To test whether the nature of the predictive relationship differs from region to region, multiple regression analysis was conducted separately for each region (Table 3). For Western Europe, the four predictor variables account for 74% of the varianc; for Asia, 90%, and for Americas/Caribbean, 99%, indicating that these variables can predict very accurately the news coverage patterns in The Wall Street Journal.

Regarding the strength of the predictors, as previously mentioned, the regression slopes do not represent the relative importance of the predictors. For that purpose, the appropriate quantities are the univariate regression slopes, or equivalently, the correlation coefficients between the respective predictors and the amount of coverage. It is found that the best predictor is trade (r2 = 0.74), followed by GNP (r2 = 0.26), population22 (r2 = 0.21), and area (r2 = 0.11). As expected, the amount of variance explained by each univariate model is less than that of the multivariate model (R2=0.78), though trade alone does explain a considerable amount of the variance. All of these results are statistically significant at the p<0.0001 level.

Summary and Discussion

The present examination of the international news of The Wall Street Journal confirms that a large amount of news coverage is on Western Europe. Asia, ranks second in total coverage, followed by the Middle East, Eastern Europe, the Americas & the Caribbean, and Africa. This confirms earlier findings that the distribution of international news coverage by region is unbalanced in that First World (or developed) countries are reported disproportionately more.23

As for the topics, the international news in The Wall Street Journal shows two distinct patterns. For Western Europe, Asia, and the Americsa/Caribbean, the newspaper shows a narrow scope of foreign news choices, namely economic matters. To a much lesser degree the next topic relates to domestic politics/government news. Other broader and more balanced arrays of subjects such as education, culture, and health are mentioned rarely. This strong emphasis on economic matters for the these regions can be due to the regions' economic growth and economic significance in international relations with the United States. On the other hand, the heavy coverage given to the Middle East, Eastern Europe, and Africa, focuses on domestic political news/government or foreign relations.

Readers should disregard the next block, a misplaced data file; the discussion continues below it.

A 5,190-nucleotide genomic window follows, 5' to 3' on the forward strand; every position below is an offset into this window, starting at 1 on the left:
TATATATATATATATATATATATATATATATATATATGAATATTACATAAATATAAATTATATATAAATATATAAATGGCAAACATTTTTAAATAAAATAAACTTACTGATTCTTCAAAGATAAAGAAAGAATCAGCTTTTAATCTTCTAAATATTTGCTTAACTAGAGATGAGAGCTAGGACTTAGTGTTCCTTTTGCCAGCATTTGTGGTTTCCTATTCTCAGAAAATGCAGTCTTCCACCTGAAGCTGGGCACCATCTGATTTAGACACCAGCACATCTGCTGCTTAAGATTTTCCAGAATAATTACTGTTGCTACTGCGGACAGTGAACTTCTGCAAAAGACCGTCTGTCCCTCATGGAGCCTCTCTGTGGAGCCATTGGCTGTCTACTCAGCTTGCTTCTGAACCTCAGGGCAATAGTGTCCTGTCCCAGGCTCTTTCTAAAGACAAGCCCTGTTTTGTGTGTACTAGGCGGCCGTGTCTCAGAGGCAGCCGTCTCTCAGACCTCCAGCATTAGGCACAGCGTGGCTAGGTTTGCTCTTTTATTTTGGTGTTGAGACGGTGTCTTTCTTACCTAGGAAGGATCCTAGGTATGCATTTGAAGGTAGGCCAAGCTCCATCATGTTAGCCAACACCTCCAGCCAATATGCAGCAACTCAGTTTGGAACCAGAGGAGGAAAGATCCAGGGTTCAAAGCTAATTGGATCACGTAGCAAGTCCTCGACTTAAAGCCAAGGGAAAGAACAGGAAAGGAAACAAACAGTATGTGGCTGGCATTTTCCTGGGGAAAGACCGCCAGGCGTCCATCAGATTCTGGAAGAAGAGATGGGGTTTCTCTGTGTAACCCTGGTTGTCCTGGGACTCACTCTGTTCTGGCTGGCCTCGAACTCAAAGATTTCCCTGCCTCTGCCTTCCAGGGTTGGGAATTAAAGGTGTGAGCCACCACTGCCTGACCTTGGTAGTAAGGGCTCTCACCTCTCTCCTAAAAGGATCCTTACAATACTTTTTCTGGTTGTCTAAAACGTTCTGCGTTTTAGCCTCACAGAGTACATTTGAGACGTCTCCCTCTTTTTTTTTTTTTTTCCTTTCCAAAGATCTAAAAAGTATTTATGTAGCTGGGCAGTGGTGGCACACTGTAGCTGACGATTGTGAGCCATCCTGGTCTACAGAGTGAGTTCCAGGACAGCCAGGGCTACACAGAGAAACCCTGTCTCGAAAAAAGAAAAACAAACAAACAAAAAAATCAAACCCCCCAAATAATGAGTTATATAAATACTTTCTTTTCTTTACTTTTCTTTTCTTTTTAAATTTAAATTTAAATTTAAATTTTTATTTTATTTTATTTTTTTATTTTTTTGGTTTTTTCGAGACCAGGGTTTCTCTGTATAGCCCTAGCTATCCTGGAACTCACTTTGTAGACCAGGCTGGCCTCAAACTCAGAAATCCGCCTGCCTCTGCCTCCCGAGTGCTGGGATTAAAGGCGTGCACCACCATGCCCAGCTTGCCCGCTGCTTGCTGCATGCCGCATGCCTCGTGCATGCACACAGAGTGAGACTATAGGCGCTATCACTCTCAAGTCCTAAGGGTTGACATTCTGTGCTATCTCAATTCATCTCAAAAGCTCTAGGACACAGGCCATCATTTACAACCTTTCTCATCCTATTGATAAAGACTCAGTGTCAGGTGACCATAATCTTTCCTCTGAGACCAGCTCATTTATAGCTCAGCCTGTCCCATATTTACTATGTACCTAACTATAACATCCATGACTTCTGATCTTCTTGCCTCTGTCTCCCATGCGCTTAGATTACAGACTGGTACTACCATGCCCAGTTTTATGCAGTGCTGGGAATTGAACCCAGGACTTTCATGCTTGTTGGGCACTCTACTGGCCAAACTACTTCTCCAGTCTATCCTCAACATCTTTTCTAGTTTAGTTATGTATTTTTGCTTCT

As for the determining factors for the international news coverage, while a multiple regression analysis shows that the four predictor variables accurately predict the overall international news coverage (R2=.78), a univariate regression analysis shows that trade is the best predictor, followed by GNP. The population and area of a country have less of a contribution to predicting the coverage. The multivariate models developed for each of the six regions are found to have comparable or better success in predicting coverage in the respective regions.

For a better understanding of these findings, one would need to a) extend the analysis to other newspapers, b) extend the analysis to data including the period before and after the collapse of communism, and c) include other determining factors such as internal factors (e.g., editorial weighting, marketplace pressure, and newspaper size and ownership, etc.) that may dictate the coverage of international news in the media.


1. David L. Protess, and Maxwell McCombs, Agenda Setting: Readings on Media, Public Opinion, and Policy making (NJ: Lawrence Erlbaum Associates).
2. Everett M. Rogers, James W. Dearing, and Soonbum Chang, "Aids in the 1980s: The Agenda-Setting Process for a Public Issue," Journalism Monographs 126, (April 1991).
3. Herbert J. Gans, Deciding What's News: A Study of CBS Evening News, NBC Nightly News, Newsweek and Time (NY: Pantheon Books, 1979), 78-115; Doris A. Graber, Processing the News: How the People Tame the Information Tide, 2d ed. (NY: Longman, 1988), 252-54; Bruce Russett, Controlling the Sword: The Democratic Governance of National Security (MA: Harvard University Press, 1990); Thomas Risse-Kappen, "Public Opinion, Domestic Structure, and Foreign Policy in Liberal Democracies," World Politics, 43 (July 1991), 479-512.